EXHIBITION - ARTiculate 2011 An Exhibition of Contemporary Photography (Oct 04-Nov 30, 2011) :

“Photographs are everywhere. They possess the power to shock or to idealize, they create a sense of nostalgia and act as a memorial and they can be used as evidence or to identify us.”

– Susan Sontag – on Photography

Having trained both as a painter and a photographer, the camera lens has played an important role as a powerful tool of perception and observation. As a painter, I use the lens as a pair of eyes; as a photographer, I direct the gaze of the camera onto and into myself and my surrounds. “Seeing through a camera” has heightened my visual perception and this increased visual literacy has added another dimension to my academic training in the arts. This ability to marry textual knowledge with a photo image has taken me on many interesting journeys, of which this ARTiculate photography exhibition for Pratham UK is one.

Photographs have the power to convey abstract ideas and emotions in ways that paintings cannot. The division between the utilitarian and aesthetic forms of photography cause some to deny its status as a fine art; nonetheless, it is a powerful medium that can portray a whole range of emotions and ideas. Consequently, it is worthy of the term fine art.

The journey of Indian photography is rooted in its colonial past. Two historical photo studios, one of Lala Deen Dayal and the other of Samuel Bourne have left behind a huge visual history of Indian photo practices. According to Diane Arbus , one of modernisms most iconic and provocative women photographers, the immediacy and the intimacy of this democratic medium makes photographs immensely desirable and collectible. Photography established itself as an art form collected and supported by a committed group of collectors, devoting themselves to restore iconic photographs and the memory of its makers as a part of a contemporary art history.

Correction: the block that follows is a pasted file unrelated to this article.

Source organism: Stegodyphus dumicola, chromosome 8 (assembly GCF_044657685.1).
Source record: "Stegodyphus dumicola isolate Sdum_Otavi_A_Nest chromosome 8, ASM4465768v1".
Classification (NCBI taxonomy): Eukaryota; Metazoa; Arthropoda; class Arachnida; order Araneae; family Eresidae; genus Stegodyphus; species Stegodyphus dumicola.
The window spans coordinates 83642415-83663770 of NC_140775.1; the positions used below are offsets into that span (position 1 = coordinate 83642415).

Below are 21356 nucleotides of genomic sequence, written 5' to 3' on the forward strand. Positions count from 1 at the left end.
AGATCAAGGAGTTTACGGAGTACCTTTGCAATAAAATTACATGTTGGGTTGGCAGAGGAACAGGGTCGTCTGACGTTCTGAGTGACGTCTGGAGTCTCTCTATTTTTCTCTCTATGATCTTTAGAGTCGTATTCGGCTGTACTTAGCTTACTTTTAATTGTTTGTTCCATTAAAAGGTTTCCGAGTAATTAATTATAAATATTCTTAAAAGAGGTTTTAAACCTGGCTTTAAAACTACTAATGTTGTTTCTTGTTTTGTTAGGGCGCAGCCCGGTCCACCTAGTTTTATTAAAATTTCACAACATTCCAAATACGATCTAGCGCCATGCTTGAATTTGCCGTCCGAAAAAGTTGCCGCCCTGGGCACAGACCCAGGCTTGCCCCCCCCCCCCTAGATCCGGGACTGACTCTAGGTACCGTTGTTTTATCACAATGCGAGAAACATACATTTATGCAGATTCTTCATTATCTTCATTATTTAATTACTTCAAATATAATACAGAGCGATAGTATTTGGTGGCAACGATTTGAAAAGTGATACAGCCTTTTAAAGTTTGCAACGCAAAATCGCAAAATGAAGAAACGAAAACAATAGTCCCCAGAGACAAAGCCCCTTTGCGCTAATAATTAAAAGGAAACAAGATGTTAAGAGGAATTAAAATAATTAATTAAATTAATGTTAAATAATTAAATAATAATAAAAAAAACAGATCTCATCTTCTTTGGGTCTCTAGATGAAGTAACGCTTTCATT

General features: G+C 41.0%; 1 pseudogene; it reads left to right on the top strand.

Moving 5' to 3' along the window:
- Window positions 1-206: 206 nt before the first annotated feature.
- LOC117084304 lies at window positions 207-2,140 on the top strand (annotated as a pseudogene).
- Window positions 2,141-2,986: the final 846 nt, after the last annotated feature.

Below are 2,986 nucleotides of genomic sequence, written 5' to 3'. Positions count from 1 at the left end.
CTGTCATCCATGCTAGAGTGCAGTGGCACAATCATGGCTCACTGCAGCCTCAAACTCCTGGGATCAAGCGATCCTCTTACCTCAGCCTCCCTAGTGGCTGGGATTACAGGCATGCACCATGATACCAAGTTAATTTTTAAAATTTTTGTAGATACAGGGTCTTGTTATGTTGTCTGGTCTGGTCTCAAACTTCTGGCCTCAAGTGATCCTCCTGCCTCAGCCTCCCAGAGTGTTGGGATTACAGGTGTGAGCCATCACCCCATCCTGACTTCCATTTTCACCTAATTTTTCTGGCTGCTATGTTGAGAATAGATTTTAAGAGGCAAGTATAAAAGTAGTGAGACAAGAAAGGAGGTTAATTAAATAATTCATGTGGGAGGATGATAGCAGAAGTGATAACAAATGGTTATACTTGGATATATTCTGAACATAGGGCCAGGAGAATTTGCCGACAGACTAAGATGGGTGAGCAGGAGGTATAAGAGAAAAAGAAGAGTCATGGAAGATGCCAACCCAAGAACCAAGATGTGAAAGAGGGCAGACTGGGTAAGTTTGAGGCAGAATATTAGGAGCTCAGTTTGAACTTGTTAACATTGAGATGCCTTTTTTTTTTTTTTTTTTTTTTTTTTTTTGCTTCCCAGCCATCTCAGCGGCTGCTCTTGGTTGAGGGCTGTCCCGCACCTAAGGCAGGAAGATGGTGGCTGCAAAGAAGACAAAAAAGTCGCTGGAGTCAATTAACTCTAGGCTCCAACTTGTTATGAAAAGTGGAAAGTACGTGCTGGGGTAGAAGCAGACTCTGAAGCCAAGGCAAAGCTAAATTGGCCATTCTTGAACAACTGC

A photograph speaks louder than a cacophony of words with their stoic silence. Whether colour or black and white, abstract or documentary, photos tell a story without the need for words. Sometimes photographs that were never intended to be viewed as a piece of art become art through their narrative superiority. Anyone who has seen photographs depicting intense moments of human emotion caused by war, poverty, or social conflict can confirm that photographs express emotions that could otherwise not be expressed merely by literary or painterly methods. The photographed document stores our emotions and experiences in life - from an altar of memory, to a book of stories, from fables to allegories, a photographer today tells a million stories through a single image. For this reason, photography has rooted itself deeply in our culture and we now rely on photography to tell stories, advertise products, record history, and communicate visual ideas. It not only documents the human experience, but it also helps us understand more about ourselves and our relative existence in this world.